Handwashing is, by far, the most effective way to help prevent your children from getting sick and the best way to prevent the spread of germs. Time spent washing hands can, therefore, reduce the amount of time spent in a doctor’s office!
So, the question isn’t whether or not it’s worthwhile to teach your children correct handwashing techniques. Instead, it’s a question about what the most optimal hand hygiene practices are. Here are four key steps:
- Have your child wet his or her hands with clean, running water. This doctor says cold and warm water are both effective but don’t make it too hot.
- Lather hands with soap and water for 20 seconds.
- Explain how it’s important to get your whole hand clean, which includes the fronts and backs, plus in between fingers, beneath fingernails, and even your wrists.
- Tell your child to rinse well and then dry his or her hands with a clean towel.
Centers for Disease Control and Prevention (CDC) calls handwashing an “easy, cheap, and effective way to prevent the spread of germs and keep kids and adults healthy. When your family is healthy, you don’t have to worry about missing school, work, or other activities.”
It’s best to teach children the importance of washing hands at a young age—and not just when hands are visibly dirty. It’s also crucial to wash hands with soap and water after using the bathroom and before eating, as well as after playing outside, touching pets, and sneezing, coughing, and blowing noses. Other times include after your child touches his or her eyes, nose, or mouth or a scrape or cut. Here are a few more examples: after touching pet food; being around someone who is sick; after being by garbage; and after being near a dirty diaper.
How Parents Can Help
Like with just about any other healthy habit, your child will likely need reminded how to wash his or her hands, and when. It can help to allow your child to watch you wash your own hands. Plus, it never hurts to turn handwashing into a game. Your family could sing “Happy Birthday” twice to help make sure the washing went on long enough. Or you could even create a unique song to sing while washing hands.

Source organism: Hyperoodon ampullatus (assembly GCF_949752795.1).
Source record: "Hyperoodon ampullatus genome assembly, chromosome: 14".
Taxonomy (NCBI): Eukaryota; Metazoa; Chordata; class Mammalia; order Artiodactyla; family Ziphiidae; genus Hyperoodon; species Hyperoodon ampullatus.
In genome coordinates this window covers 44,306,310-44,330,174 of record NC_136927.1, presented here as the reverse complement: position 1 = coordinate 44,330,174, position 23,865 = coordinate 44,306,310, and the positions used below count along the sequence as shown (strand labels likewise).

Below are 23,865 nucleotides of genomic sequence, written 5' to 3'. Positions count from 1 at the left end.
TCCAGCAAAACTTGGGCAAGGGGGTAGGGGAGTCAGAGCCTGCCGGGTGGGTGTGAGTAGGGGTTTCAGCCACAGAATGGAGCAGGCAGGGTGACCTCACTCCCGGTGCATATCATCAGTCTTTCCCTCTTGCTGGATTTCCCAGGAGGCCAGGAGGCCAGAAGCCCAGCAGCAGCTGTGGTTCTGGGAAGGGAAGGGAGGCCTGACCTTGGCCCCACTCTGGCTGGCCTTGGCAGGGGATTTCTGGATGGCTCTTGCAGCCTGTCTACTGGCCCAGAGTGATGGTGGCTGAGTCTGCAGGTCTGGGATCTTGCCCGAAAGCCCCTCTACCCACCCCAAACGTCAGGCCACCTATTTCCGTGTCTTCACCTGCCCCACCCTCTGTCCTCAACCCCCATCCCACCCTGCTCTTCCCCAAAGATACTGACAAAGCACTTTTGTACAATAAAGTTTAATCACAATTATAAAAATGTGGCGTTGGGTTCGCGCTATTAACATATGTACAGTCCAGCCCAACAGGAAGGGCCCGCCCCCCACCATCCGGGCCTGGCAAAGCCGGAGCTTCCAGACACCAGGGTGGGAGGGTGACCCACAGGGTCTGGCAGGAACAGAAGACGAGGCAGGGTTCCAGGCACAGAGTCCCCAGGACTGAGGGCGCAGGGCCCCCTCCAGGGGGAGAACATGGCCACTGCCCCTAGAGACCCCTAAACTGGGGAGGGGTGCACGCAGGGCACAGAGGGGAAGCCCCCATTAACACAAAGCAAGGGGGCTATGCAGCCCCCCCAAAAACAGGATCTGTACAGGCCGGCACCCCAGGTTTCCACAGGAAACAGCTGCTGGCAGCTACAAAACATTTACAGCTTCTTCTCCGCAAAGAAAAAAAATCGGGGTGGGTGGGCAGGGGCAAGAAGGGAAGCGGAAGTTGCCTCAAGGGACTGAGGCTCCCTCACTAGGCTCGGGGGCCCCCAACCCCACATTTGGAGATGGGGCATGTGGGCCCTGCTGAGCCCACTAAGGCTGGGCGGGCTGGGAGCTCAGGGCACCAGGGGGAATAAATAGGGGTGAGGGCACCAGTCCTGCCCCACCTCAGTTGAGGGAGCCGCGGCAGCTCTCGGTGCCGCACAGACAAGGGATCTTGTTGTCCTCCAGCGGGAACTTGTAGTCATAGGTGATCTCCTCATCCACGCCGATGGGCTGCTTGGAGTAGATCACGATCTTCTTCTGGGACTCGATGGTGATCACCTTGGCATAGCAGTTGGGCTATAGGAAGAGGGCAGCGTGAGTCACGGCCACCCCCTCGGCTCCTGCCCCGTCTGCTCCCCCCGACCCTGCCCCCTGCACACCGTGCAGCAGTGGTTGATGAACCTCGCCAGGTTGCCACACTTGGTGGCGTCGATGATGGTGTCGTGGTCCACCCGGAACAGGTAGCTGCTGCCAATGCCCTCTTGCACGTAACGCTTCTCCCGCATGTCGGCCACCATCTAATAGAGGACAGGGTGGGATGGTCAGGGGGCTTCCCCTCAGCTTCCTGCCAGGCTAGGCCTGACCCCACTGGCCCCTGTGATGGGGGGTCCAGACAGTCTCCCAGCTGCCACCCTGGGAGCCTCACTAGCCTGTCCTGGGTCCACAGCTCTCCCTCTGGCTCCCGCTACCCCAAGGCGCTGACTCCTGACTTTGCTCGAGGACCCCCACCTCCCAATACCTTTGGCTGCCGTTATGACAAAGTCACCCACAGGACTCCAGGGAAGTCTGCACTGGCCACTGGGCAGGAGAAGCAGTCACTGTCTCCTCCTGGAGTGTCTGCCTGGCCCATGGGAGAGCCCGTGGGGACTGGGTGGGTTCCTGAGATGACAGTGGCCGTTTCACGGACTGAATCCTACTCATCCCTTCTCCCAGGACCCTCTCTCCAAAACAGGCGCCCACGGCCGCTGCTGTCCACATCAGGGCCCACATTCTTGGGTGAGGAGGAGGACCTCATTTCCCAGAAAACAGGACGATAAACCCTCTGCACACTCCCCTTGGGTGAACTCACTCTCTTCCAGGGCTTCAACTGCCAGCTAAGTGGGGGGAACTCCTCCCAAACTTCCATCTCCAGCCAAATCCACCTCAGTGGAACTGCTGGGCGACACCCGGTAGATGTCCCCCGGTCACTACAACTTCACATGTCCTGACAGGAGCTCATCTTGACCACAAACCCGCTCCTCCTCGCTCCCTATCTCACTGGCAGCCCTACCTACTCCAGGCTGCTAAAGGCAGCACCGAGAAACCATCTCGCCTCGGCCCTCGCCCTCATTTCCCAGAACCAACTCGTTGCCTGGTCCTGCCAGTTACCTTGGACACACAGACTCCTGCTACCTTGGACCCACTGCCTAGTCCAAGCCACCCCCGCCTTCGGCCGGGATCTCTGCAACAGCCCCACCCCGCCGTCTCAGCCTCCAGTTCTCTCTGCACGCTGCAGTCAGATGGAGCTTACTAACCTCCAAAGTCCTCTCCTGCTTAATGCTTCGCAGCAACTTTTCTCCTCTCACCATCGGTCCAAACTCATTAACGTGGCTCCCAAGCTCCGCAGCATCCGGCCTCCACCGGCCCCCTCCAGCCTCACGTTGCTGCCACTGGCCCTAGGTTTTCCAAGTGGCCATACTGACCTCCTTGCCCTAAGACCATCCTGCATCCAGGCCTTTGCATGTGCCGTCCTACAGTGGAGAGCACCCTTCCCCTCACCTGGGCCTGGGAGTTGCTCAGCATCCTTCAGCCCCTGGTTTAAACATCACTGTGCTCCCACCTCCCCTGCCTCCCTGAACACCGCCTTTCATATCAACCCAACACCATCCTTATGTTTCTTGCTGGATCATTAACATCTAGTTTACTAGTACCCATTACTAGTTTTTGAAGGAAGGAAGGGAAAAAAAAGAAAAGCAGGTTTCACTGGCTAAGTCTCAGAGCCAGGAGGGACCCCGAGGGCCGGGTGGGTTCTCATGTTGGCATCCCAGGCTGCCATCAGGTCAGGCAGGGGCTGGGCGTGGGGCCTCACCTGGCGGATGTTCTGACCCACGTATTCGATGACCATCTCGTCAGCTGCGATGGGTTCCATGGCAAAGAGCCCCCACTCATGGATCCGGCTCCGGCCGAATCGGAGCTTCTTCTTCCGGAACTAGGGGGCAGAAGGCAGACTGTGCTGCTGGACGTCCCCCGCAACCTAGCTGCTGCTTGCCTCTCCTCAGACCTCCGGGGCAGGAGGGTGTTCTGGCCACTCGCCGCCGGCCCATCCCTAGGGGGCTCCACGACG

If your child is too small to reach the sink alone, you can help lift him or her. StanfordChildrens.org suggests placing a safety step by the sink and boosting your child up that way. If there isn’t a practical way for your child to get to the sink, then you can add soap and water to a damp paper towel and use it to wipe off his or her hands. Rinse with a clean paper towel; dry with another; and then wash your own hands.
If your child needs to wash hands but soap and water aren’t available, the CDC suggests using an alcohol-based hand sanitizer with 60% or more alcohol. Use a quarter-sized amount of hand sanitizer, squirted into the palms. Your child can rub hands together, both front and back, until they feel dry. Then, once you do have access to soap and water, have your child get his or her hands clean that way.
Explaining Germs to Your Child
It’s normal for children to wonder why there is so much fuss being made about handwashing. To help, you can explain that germs are tiny, too small to see, on tables, door handles, pencils, phones, and much more. When someone comes in contact with germs, they can get sick—and then spread that illness to other people. You can talk to your child about how nobody likes to get sick, and clean hands are a great way to stop the spread of germs to help keep everyone healthy. Here’s more information about how to stop the spread of germs.